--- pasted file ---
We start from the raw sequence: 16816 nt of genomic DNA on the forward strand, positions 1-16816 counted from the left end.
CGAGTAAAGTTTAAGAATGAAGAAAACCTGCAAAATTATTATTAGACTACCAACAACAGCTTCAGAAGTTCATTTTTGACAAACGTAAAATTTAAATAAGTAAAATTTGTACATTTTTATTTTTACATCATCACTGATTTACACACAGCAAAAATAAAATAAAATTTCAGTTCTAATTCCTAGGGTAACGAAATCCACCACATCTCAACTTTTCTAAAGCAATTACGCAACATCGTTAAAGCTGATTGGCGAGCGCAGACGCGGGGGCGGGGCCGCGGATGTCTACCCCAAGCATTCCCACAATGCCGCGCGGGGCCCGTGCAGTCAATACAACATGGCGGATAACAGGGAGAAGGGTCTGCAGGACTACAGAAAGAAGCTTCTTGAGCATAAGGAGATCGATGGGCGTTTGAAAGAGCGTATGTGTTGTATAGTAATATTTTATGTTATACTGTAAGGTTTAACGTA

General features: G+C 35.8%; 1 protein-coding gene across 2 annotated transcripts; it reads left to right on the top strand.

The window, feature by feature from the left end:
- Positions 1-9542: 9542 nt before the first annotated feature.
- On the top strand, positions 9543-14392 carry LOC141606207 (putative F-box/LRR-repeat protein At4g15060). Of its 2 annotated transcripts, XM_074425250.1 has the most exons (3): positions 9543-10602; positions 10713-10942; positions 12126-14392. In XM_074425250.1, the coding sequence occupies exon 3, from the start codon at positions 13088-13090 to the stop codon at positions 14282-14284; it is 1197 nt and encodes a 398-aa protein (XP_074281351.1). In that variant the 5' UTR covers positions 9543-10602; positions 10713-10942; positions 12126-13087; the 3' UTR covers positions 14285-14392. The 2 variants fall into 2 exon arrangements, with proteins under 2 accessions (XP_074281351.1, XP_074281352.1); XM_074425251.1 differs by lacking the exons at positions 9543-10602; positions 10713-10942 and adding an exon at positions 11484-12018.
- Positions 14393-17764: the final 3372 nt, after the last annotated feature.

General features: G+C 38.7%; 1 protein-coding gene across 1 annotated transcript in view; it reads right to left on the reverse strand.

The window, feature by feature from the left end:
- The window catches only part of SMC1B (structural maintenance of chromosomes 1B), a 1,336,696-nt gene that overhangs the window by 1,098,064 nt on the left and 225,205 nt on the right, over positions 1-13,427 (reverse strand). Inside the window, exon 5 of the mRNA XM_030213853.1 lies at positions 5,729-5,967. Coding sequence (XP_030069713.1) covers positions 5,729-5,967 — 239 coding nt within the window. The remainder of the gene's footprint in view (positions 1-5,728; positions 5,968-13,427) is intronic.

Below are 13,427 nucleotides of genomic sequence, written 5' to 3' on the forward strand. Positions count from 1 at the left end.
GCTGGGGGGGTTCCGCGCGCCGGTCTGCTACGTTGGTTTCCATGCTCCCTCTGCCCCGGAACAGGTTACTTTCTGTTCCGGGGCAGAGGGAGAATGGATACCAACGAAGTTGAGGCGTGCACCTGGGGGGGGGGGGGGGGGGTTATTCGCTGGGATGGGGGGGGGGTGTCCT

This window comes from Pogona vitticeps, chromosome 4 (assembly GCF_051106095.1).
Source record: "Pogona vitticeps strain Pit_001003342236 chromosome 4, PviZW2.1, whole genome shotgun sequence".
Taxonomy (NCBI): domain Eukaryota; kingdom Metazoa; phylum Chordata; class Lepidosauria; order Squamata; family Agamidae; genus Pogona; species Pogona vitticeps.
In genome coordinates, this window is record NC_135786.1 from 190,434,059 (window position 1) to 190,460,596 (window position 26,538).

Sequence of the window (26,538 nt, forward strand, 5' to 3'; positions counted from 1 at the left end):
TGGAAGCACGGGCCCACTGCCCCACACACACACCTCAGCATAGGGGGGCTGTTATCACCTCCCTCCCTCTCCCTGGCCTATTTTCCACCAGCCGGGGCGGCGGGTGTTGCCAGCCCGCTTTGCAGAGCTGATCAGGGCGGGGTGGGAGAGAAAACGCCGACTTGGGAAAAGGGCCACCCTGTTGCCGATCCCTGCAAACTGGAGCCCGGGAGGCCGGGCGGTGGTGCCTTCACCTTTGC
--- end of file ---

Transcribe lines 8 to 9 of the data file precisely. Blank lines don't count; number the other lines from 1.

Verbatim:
General features: G+C 38.7%; 1 protein-coding gene across 1 annotated transcript in view; it reads right to left on the reverse strand.

The window, feature by feature from the left end: